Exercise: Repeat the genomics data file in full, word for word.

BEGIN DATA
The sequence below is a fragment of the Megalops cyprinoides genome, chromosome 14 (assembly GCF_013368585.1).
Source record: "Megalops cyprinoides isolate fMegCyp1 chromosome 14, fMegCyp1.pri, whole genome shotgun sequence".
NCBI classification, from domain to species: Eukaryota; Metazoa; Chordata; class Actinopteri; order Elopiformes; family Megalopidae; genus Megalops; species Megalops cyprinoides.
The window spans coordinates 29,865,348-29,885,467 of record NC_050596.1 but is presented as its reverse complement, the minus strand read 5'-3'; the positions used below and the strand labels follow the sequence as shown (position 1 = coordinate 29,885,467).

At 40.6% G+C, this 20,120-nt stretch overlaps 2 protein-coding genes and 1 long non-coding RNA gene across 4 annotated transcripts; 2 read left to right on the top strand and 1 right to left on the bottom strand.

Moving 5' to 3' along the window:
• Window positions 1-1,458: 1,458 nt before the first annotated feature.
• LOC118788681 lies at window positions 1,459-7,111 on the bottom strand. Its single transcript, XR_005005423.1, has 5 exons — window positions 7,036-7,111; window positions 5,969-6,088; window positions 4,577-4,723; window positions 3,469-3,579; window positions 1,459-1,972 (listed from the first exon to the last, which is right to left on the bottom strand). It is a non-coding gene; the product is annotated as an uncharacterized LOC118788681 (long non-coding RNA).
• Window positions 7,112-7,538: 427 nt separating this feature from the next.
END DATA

The sequence below is a fragment of the Megalops cyprinoides genome, chromosome 14 (assembly GCF_013368585.1).
Source record: "Megalops cyprinoides isolate fMegCyp1 chromosome 14, fMegCyp1.pri, whole genome shotgun sequence".
NCBI classification, from domain to species: Eukaryota; Metazoa; Chordata; class Actinopteri; order Elopiformes; family Megalopidae; genus Megalops; species Megalops cyprinoides.
The window spans coordinates 29,865,348-29,885,467 of record NC_050596.1 but is presented as its reverse complement, the minus strand read 5'-3'; the positions used below and the strand labels follow the sequence as shown (position 1 = coordinate 29,885,467).

At 40.6% G+C, this 20,120-nt stretch overlaps 2 protein-coding genes and 1 long non-coding RNA gene across 4 annotated transcripts; 2 read left to right on the top strand and 1 right to left on the bottom strand.

Moving 5' to 3' along the window:
• Window positions 1-1,458: 1,458 nt before the first annotated feature.
• LOC118788681 lies at window positions 1,459-7,111 on the bottom strand. Its single transcript, XR_005005423.1, has 5 exons — window positions 7,036-7,111; window positions 5,969-6,088; window positions 4,577-4,723; window positions 3,469-3,579; window positions 1,459-1,972 (listed from the first exon to the last, which is right to left on the bottom strand). It is a non-coding gene; the product is annotated as an uncharacterized LOC118788681 (long non-coding RNA).
• Window positions 7,112-7,538: 427 nt separating this feature from the next.